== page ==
The facts are not in dispute. Respondent Perini North River Associates (Perini) contracted to build the foundation of a sewage treatment plant that extends approximately 700 feet over the Hudson River between 135th and 145th Streets in Manhattan. The project required that Perini place large, hollow circular pipes called caissons in the river, down to embedded rock, fill the caissons with concrete, connect the caissons together above the water with concrete beams, and place precast concrete slabs on the beams. The caissons were delivered by rail to the shore, where they were loaded onto supply barges and towed across the river to await unloading and installation.
The injured worker, Raymond Churchill, was an employee of Perini in charge of all work performed on a cargo barge used to unload caissons and other materials from the supply barges and to set caissons in position for insertion into the embedded rock. Churchill was on the deck of the cargo barge giving directions to a crane operator engaged in unloading a caisson from a supply barge when a line used to keep the caissons in position snapped and struck Churchill. He sustained injuries to his head, leg, and thumb. 4
Churchill filed a claim for compensation under the LHWCA. Perini denied that Churchill was covered by the Act, and after a formal hearing pursuant to 19 of the Act, 33 U.S.C. 919 (1976 ed. and Supp. V), an Administrative Law Judge determined that Churchill was not "engaged in maritime employment" under 2(3) of the Act because his job lacked "some relationship to navigation and commerce on navigable waters." App. to Pet. for Cert. 31a. Churchill and the Director, Office of Workers' Compensation Programs [459 U.S. 297, 301] (Director), appealed to the Benefits Review Board, pursuant to 21(b)(3) of the Act, 33 U.S.C. 921(b)(3). The Board affirmed the Administrative Law Judge's denial of coverage, on the theory that marine construction workers involved in building facilities not ultimately used in navigation or commerce upon navigable waters are not engaged in "maritime employment." 12 BRBS 929, 933 (1980). 5 One Board Member dissented, arguing that "all injuries sustained in the course of employment by employees over `navigable waters' as that term was defined prior to the 1972 Amendments, are covered under the [amended] Act." Id., at 935. 6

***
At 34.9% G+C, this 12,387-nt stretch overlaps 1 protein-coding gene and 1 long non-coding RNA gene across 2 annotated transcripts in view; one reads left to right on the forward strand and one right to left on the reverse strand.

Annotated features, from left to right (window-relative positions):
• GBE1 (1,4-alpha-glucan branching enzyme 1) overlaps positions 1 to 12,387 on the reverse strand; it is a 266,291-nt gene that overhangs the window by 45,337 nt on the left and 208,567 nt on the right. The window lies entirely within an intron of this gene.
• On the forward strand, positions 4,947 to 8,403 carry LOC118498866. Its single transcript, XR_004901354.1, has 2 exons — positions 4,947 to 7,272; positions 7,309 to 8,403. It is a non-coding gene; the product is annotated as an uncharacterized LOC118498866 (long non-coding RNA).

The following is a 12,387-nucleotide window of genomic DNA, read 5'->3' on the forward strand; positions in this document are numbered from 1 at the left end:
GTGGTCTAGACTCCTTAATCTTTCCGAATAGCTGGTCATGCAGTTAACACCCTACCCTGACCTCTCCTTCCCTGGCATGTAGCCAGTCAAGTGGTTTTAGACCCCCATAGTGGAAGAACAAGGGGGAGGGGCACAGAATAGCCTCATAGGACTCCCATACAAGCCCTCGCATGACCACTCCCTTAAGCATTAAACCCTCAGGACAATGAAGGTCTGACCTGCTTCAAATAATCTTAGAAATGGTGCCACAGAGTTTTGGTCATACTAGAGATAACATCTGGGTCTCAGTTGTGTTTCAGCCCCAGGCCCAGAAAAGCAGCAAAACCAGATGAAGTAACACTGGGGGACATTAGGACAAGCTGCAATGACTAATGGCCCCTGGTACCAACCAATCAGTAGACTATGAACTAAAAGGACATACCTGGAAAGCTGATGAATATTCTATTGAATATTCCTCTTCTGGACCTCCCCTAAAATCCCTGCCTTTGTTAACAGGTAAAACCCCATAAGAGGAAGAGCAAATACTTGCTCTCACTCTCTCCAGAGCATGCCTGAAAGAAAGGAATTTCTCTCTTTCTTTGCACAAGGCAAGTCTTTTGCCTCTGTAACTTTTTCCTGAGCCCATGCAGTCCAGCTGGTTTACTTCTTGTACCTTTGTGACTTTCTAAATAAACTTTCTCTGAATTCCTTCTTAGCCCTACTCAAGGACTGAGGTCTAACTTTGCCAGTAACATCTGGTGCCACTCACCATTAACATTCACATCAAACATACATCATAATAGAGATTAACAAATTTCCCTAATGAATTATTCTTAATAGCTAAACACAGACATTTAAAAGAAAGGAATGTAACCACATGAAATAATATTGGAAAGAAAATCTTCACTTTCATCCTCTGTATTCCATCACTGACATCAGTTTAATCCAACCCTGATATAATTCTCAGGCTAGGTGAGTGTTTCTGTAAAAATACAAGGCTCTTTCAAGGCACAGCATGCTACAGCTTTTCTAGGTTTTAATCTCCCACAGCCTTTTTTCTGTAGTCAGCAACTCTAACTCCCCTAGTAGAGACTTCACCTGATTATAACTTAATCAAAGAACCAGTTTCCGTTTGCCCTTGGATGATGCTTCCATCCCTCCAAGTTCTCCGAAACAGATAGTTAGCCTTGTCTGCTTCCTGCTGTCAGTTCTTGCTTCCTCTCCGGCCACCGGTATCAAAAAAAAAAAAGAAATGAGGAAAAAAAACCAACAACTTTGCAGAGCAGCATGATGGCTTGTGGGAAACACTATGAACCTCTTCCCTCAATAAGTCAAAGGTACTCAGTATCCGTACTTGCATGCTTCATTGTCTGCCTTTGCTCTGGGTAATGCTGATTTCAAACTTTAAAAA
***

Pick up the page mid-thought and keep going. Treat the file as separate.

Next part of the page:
Churchill then sought review of the Board's decision in the Court of Appeals for the Second Circuit, under 21(c) of the Act, 33 U.S.C. 921(c). 7 The Director participated as respondent, and filed a brief in support of Churchill's position. The Second Circuit denied Churchill's petition, relying on its decision in Fusco v. Perini North River Associates, 622 F.2d 1111 (1980), cert. denied, 449 U.S. 1131 (1981). According to the Second Circuit, Churchill was not in "maritime employment" because his employment lacked a "`significant relationship to navigation or to commerce on navigable waters.'" Churchill v. Perini North River Associates, 652 F.2d 255, 256, n. 1 (1981). The Director now seeks review of the Second Circuit denial of Churchill's petition. The Director agrees with the position taken by the dissenting member of the Benefits Review Board: the LHWCA does not require [459 U.S. 297, 302] that an employee show that his employment possesses a "significant relationship to navigation or to commerce," where, as here, the employee is injured while working upon the actual navigable waters in the course of his employment, and would have been covered under the pre-1972 LHWCA. 8